- 142 wins
- 110 wins
ST. PETERSBURG -- Ryan Hanigan is feeling something about his club that Reds fans have been seeking for a long time this season.
"Hopefully, we're close here to making a run," said the Reds' catcher. "We're starting to play better baseball. I think guys are healthy, and I think if a few things go right for us, we can make a little push here."
Wednesday's 4-3 Reds victory over the Rays was certainly a reason for Hanigan and his teammates to feel optimistic. Cincinnati took a hard-fought two of three games in the series to finish a six-game road trip through Baltimore and St. Petersburg with a .500 mark, at 3-3.
It was the 42-40 Reds' first Interleague series win in five tries this season, and their first series win anywhere since sweeping the Dodgers in Los Angeles from June 13-15.
Hanigan's three-run home run off James Shields played a large role, as did some nice starting pitching from Edinson Volquez. In 6 1/3 innings, Volquez gave up three earned runs on four hits, with three walks and seven strikeouts.
In the process, Hanigan and Volquez foiled a very hot pitcher in Shields, who was coming off three straight complete-game victories, with only one earned run allowed combined.
"I'm glad because we won the series," Volquez said. "It was a really good game for me."
The Reds drew some tough Rays pitching in this series, in Jeremy Hellickson, David Price and Shields, the trio combining to notch 31 strikeouts over three games -- including 10 over seven innings for Shields.
But the Reds' rotation was ready with an answer. On Monday, Mike Leake worked six scoreless innings toward a 5-0 shutout. Johnny Cueto was locked in a sensational duel with Price into the eighth inning on Tuesday, and Volquez was able to pitch purposefully with a lead that he never surrendered.
Cincinnati broke through against Shields in the fourth inning. Joey Votto led off with a grounded single up the middle, and Scott Rolen followed with single to right field. There were two outs when Hanigan came through with a three-run home run to left field for a 3-0 Reds lead.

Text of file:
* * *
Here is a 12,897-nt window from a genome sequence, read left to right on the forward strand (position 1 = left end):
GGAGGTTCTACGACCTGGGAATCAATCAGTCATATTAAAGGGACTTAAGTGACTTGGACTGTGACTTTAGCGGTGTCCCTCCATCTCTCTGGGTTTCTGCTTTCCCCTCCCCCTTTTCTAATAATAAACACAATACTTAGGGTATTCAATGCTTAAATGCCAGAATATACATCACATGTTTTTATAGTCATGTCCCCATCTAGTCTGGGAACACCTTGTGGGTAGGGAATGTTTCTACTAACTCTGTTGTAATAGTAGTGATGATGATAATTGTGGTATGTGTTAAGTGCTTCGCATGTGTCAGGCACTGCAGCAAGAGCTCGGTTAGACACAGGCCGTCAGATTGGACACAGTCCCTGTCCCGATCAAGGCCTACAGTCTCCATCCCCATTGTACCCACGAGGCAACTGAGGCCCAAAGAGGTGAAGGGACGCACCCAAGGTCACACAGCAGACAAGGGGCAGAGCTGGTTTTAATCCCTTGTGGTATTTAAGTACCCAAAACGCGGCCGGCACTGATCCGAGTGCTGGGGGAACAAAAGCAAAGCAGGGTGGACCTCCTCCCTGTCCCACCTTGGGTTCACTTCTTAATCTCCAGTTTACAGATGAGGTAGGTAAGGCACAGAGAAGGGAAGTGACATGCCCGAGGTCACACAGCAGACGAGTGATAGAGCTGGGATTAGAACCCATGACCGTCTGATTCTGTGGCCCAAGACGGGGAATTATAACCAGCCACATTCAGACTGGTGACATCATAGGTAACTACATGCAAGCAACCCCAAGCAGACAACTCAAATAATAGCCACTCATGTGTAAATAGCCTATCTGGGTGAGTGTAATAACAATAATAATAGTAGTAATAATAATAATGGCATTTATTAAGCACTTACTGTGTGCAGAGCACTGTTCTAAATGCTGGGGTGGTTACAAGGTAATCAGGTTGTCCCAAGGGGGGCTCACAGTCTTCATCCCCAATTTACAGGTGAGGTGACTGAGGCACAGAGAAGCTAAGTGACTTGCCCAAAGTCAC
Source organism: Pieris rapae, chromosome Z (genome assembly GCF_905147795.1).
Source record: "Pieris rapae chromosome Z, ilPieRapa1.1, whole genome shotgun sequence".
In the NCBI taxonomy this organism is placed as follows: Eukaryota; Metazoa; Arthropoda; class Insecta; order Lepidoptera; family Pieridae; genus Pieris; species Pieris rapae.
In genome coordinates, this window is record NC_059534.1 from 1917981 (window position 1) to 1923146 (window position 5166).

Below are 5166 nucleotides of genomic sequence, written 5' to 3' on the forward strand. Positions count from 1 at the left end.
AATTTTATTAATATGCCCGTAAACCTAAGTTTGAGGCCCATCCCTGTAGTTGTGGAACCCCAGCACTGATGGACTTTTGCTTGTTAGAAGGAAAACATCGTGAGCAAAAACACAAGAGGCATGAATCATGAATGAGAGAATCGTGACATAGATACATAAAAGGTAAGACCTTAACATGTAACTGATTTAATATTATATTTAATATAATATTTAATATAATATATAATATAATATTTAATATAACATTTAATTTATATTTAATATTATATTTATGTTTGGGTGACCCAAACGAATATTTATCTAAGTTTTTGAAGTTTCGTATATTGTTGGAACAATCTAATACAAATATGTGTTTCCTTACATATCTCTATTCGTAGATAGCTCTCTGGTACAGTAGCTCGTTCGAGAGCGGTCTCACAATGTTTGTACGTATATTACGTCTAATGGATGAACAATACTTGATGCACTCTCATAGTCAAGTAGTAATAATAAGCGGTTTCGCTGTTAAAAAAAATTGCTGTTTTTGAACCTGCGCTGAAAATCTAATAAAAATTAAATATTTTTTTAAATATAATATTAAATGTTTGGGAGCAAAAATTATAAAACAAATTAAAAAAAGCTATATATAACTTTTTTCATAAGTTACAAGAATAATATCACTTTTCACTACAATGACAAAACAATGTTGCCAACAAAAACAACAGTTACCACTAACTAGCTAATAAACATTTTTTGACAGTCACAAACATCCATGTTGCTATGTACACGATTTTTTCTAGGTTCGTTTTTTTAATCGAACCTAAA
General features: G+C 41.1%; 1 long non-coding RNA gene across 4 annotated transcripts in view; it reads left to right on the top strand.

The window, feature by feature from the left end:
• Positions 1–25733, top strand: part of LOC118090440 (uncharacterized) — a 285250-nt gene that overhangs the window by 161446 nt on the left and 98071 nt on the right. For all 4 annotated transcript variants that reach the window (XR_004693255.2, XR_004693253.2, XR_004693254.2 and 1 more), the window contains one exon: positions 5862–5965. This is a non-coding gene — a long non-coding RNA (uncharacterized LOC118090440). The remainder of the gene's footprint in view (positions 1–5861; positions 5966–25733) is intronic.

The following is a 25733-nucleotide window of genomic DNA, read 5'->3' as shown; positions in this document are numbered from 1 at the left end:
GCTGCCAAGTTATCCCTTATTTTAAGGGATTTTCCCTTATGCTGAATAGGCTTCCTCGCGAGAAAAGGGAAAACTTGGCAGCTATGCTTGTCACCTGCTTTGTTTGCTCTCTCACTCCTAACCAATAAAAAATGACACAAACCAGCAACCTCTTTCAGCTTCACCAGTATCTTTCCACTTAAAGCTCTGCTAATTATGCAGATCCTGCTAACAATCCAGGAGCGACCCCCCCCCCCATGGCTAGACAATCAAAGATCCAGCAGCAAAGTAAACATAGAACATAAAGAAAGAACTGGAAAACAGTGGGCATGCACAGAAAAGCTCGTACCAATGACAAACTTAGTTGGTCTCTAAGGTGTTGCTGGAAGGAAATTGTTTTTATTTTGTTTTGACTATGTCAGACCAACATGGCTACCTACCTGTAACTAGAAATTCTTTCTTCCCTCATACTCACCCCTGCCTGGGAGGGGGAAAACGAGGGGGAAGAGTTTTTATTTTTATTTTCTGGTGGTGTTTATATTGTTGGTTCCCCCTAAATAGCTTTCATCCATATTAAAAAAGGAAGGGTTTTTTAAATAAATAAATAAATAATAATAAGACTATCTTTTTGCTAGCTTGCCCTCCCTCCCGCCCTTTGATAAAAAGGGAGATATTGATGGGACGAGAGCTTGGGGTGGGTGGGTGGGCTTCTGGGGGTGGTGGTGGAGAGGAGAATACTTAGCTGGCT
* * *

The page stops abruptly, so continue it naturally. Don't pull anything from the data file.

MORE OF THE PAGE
For Hanigan, who sat out the last couple of games with a sore back, it was his third homer of the season, and his first long ball since he hit two of them on April 3.
Volquez, who lasted only 4 1/3 innings with five walks on Friday at Baltimore, held Tampa Bay hitless over his first four innings while facing one over the minimum batters. In the Rays' fifth inning, Casey Kotchman led off with a rolling single down the left-field line before Volquez retired the rest of the side in order.
"Volky threw awesome for us," Hanigan said. "It was good to see him go fairly deep in the game. His pitch efficiency was good today. He threw a lot of quality changeups in the zone, which you try to do."
The Rays put something together in the sixth, when Johnny Damon lofted a one-out single into right field and Ben Zobrist walked. Evan Longoria, who hit the game-winning home run for Tampa Bay in the ninth inning Tuesday, came through again with a blooped two-run double near the right-field line. Volquez escaped more trouble when Matt Joyce lined out to Brandon Phillips, who turned two by getting Longoria diving back to second base.
Shields opened the seventh with back-to-back walks before Drew Stubbs bunted into a fielder's choice that put runners on the corners. Paul Janish struck out, but Fred Lewis came through with a big two-out hit, an RBI single to left-center field.
"Freddy came through with a real big knock," Reds manager Dusty Baker said. "That was the game-winner right there."
The insurance run was important because B.J. Upton slugged a solo home run to left-center field with one out in the seventh inning, finishing Volquez's afternoon.
"Shields pitched really well again," Rays manager Joe Maddon said. "That one pitch to Hanigan was a curveball that he left up, and the 2-0 pitch to Lewis. That's their four runs right there."
In some important relief, Logan Ondrusek bounced back from giving up Longoria's homer on Tuesday with a perfect inning of work, recording the final two outs in the seventh and the first in the eighth. Bill Bray, who gave up a hard-luck blooped two-run double that blew a Cueto lead Tuesday, retired his two batters in the eighth. Francisco Cordero gave up one hit in the ninth, but got a game-ending double play for his 16th save.
If the Reds can make a run, as Hanigan senses, it would have to come against the Indians, second-place Cardinals and first-place Brewers over the final 10 games before the All-Star break. That would be a big way to kick-start the defending National League Central champs.
"We're trying to win as many games as we can before the break," Baker said.